A Wyandotte teen returned from Denver this week with college tuition in hand.

Chris Hofschulte, a senior at Wyandotte High School, won Grand Champion honors with his cross breed hog at the National Western Stock Show.

The NWS, as any livestock competitor will attest, in not just a blue ribbon event. Hofschulte’s prize hog sold for $16,000 during last Friday’s auction.

“We almost didn’t let him go,” said Hofschulte’s father Phil Hofschulte, the vocational agriculture teacher at Wyandotte. “His grandfather was ill and we had sows farrowing so I had to stay home with them. We didn’t know if they (Chris and his sister, Natalie) were ready to make the trip alone.”

One of the nation’s premier livestock shows, the NWS is over a century old. Each year, thousands of participants from around the world converge on the 90-acre complex in mid-January with their prize stock in tow.

In addition to spending thousands of hours over a period of months feeding, grooming and preparing their animals to compete in one of the largest youth exhibitions in the nation, many of these youths, between the ages of 9 and 19, attend school, participate in 4-H and FFA chapters and compete in a number of other extracurricular activities.

National Western junior livestock exhibitors have the opportunity to win prize money, trailers, scholarships and awards. Plus, 90 of the best animals qualify for the Auction of Junior Livestock Champions, where a winning animal could sell for more than $100,000.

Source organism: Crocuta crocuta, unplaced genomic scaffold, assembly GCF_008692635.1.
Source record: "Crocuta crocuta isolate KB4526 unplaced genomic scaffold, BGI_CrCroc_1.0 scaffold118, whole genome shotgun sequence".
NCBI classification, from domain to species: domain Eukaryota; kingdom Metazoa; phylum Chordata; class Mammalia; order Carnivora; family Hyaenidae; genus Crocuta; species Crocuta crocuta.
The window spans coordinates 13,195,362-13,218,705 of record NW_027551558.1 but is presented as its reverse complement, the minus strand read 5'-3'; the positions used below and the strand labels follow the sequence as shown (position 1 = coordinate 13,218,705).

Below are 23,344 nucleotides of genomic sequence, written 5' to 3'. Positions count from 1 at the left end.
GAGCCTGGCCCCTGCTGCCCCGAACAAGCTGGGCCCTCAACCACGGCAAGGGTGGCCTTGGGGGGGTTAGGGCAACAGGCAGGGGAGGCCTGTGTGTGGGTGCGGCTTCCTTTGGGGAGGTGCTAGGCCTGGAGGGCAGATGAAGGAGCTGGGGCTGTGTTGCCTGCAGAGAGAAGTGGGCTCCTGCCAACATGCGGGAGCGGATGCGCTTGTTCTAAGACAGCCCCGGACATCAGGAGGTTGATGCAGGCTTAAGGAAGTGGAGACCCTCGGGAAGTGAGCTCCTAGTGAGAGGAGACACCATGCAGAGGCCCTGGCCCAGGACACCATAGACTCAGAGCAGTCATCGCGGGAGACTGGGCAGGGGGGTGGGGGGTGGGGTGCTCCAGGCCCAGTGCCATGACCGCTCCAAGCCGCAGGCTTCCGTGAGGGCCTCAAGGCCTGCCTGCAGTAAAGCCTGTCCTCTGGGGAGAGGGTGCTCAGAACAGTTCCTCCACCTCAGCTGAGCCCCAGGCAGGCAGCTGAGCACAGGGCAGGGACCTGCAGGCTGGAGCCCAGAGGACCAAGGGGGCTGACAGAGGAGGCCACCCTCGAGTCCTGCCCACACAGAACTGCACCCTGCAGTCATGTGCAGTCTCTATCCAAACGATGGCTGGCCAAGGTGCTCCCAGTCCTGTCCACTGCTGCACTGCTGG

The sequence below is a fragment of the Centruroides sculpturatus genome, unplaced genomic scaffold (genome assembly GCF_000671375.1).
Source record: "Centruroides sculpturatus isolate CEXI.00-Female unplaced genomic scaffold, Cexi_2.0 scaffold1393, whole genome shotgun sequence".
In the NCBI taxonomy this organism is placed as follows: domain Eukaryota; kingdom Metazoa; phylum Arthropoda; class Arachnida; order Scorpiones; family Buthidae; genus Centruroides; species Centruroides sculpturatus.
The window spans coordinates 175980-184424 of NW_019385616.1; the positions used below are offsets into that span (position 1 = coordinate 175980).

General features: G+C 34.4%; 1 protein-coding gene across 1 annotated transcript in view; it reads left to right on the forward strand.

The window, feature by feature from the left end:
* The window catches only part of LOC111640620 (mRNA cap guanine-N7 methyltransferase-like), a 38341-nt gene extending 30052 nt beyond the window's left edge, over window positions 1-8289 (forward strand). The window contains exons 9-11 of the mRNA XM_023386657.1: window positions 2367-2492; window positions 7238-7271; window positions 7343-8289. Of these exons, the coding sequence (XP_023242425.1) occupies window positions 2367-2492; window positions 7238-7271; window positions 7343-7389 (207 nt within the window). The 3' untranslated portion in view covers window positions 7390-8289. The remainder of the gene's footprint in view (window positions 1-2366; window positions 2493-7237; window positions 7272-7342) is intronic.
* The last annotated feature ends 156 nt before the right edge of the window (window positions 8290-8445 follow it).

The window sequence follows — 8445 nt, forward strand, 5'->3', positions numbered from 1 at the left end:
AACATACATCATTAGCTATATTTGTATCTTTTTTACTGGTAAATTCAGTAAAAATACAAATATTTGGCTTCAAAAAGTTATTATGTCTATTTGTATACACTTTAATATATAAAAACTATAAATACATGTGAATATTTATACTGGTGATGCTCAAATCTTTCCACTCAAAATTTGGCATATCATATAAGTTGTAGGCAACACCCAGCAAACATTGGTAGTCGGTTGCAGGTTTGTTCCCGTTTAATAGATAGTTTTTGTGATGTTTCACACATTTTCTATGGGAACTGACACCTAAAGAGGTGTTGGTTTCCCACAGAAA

“It was kind of stunning to me when the judge made the announcement,” Chris Hofschulte said. “I’d never won anything this big before.”

The young showman has been showing hogs since he was about 5 years old — following in his father’s footsteps.

He plans to continue walking in the same direction.

“I will probably go to NEO or some other two-year college and judge on their team,” Chris Hofschulte said. “Then, I plan on going to some place like OSU to judge.”

“Natalie was also a sale qualifier,” Phil Hofschulte said.

Natalie Hofschulte sold her hog for $2,350.

The economy put a big hit on the Junior Livestock Auction at the National Western Stock Show.

This year’s champions brought only 50 to 70 percent of the prices paid last year. The biggest disappointment was the Grand Champion Steer, where auctioneers coaxed and coaxed the well-heeled crowd but could pull a winning bid of only $50,000. Last year’s steer brought $110,000.

Pat Grant, President of NWS, purchased Hofschulte’s hog for a third of what last year’s hog brought.

“I’m not complaining about $16,000,” Hofschulte said. “I wouldn’t complain about $1,000.”

Hofschulte said that, more than anything, he enjoyed the experience of attending — let alone winning — one of the world’s biggest stock shows.